At Comiskey Park, the White Sox move the plate 17 feet closer to the fences to help Al Simmons, but there are no homers today as the Tigers win, 8–4. When Simmons leaves next year, the plate is moved back.

In St. Louis, Earl Averill cracks a double and an inside-the-park homer to drive in 3 runs and pace his Indians to a 5-2 win over the Browns.

18th The Giants tip the Phils, 2–1, but almost lose Bill Terry in the process. In the 7th, with a runner on 1B, a Phillie batter lines a hit off the right-field wall at the Polo Grounds. Mel Ott’s quick play of the carom and throw to the cut off man Travis Jackson holds the lead runner at 3B. Jackson, noticing the runner at 1B taking a wide turn, rifles the ball to first, but it hits the surprised Terry in the face, knocking him down. Terry recovers to play tomorrow.

At Shibe Park, the Yankees win their first game of the year by pummeling the A’s, 11-5. Bill Dickey drives in 6 runs on 4 hits, including 2 doubles and a homer. Babe Ruth clouts his first homer of the year, over the RF fence. Rookie Al Benton pitches 4+ innings for Philadelphia, giving up two runs. In 1952, as a reliever for Boston, Benton will retire Mickey Mantle, making him the only pitcher to face Ruth and Mantle in a regular season game.

19th The Red Sox sweep a pair from the Senators, winning, 5-4 and 7-3 as both teams go to 2-2. Williams College grad Mark Filley faces 3 batters in game 2, retiring one, in his only ML appearance. His catcher is Princeton’s Moe Berg. Filley and Charlie Perkins, who pitches for the Brooklyn Dodgers in April and May, are the last two Williams grads to appear in the majors.

21st  Moe Berg, little-used Senators catcher, plays his 117th consecutive errorless game, dating back to 1931. It is an AL record. Berg gets pinch hit for in the 8th as the A’s beat the Senators, 7–2.

22nd  Lon Warneke pitches his 2nd straight one-hitter—the only pitcher ever to open the season with 2 one-hitters—beating Dizzy Dean, as the Cubs roll over the host Cards, 15–2. The lone hit is Rip Collins’ 5th inning double. The Cubs collect 22 hits, 14 against the Dean brothers, including homers by Chuck Klein and Gabby Hartnett. This is the Cubs fifth straight road win to open the season; they won’t open with even 4 road wins until 2016.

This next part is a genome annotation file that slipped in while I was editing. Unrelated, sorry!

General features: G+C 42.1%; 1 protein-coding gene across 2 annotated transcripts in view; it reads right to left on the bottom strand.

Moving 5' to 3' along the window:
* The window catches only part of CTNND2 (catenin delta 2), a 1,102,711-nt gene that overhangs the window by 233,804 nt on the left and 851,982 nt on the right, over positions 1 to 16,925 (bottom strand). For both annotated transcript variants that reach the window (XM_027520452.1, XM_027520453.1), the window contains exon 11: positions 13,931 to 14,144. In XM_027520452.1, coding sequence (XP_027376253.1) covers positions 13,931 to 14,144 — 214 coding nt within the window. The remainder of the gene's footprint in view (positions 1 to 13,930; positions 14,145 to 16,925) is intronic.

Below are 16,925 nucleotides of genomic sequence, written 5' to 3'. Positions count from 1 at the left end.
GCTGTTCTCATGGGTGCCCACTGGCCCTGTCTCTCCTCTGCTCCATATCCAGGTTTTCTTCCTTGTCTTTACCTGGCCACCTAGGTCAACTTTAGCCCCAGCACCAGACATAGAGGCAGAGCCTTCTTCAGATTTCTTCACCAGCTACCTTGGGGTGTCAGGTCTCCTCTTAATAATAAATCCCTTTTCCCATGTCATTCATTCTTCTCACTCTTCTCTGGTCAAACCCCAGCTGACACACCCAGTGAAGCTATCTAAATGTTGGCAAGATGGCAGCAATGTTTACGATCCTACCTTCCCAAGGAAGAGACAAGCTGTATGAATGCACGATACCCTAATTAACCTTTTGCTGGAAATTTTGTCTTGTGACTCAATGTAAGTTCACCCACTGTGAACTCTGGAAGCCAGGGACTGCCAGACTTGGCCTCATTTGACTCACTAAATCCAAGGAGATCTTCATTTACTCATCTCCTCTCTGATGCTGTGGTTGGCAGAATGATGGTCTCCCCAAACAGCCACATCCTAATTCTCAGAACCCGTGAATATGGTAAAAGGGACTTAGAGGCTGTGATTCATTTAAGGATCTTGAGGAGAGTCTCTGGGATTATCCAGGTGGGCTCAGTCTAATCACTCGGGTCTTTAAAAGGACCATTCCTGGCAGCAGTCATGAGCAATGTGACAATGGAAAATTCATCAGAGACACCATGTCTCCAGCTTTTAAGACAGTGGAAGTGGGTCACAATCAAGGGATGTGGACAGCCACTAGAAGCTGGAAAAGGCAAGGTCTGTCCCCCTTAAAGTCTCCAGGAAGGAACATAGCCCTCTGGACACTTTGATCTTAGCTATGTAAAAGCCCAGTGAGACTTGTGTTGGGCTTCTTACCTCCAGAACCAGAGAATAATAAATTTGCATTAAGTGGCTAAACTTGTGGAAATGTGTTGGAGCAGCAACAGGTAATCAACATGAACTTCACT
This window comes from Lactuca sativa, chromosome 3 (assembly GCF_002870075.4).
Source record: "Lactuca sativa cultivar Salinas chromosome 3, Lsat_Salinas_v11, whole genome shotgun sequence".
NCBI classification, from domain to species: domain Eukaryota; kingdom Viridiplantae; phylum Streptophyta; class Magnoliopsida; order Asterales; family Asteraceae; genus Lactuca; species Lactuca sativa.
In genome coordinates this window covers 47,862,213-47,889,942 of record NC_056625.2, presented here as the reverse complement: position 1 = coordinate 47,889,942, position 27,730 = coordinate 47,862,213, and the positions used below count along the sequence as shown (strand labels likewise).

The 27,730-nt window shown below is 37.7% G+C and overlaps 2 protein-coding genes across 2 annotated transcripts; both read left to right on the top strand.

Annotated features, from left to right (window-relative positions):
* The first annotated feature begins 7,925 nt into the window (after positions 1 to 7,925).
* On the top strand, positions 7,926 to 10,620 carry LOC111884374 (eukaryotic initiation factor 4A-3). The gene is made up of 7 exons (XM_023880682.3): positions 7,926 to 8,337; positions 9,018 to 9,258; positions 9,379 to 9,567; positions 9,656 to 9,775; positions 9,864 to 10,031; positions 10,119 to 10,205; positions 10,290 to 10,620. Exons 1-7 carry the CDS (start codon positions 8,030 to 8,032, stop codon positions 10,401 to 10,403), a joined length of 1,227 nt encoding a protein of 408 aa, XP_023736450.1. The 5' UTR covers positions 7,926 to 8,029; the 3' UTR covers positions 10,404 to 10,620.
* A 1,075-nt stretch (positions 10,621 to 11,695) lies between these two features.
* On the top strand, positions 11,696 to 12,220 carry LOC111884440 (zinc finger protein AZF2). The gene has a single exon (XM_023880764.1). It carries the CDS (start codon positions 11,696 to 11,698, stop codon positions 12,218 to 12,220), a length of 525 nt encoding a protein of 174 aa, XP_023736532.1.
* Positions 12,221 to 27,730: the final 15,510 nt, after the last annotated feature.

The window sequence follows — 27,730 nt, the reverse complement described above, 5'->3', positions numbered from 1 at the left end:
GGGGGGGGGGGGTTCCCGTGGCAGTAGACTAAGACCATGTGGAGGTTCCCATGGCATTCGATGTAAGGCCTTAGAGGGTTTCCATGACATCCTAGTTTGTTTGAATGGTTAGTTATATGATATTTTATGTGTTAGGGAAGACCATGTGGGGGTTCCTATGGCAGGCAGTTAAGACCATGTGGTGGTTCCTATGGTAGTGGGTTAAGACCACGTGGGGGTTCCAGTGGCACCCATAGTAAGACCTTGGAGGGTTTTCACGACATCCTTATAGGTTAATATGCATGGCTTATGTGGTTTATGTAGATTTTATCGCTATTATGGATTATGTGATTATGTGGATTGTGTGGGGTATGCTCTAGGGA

24th  President Roosevelt throws out the first ball for the Washington opener, but as with the scheduled April 16th opener, a rainstorm sends him back to the White House in the 4th inning. The Red Sox win the game 5–0 behind Johnny Welch.

26th  Heinie Manush is a homer shy of the cycle and Cecil Travis extends his hitting streak to 20 games with 2 hits a 3 RBIs in the Senators 10-7 win over the Red Sox. Carl Reynolds has a double for Boston as his AL-high average drops to .455. It’ll keep dropping to .303.

27th  Wes Ferrell is suspended by Cleveland for failing to report 10 days after the season has started.

28th  Goose Goslin, Detroit OF, hits into 4 consecutive DPs, but the Tigers beat Cleveland 4–1. In the DP department, Tiger 3B Marv Owen makes an unassisted DP; he’ll have another one tomorrow, just the 2nd time in history a third baseman has done that in consecutive games.

At Washington, the Senators take a 5-0 lead over the A’s, then watch as Philadelphia regains the lead with a 6-run 6th highlited by a Jimmie Foxx grand slam off Tommy Thomas, to come back and win, 7-6.

29th  With Pennsylvania’s Blue Law repealed, Pittsburgh becomes the last ML city to play a home game on a Sunday, beating the Reds 9–5. Meanwhile, the Phils lose to the Dodgers, 8–7, with Phil Page picking up the victory.

30th  Red Ruffing hits a HR in the 9th off Jack Russell to defeat Washington, 7–4, and put the Yankees in first place.

At Chicago, the White Sox unload 9 runs in the 4th inning and outslug Cleveland, 20–10. The 2 teams combine for 32 hits with Vosmik, Holland, Bonura, Hayes, and Simmons leaving the park.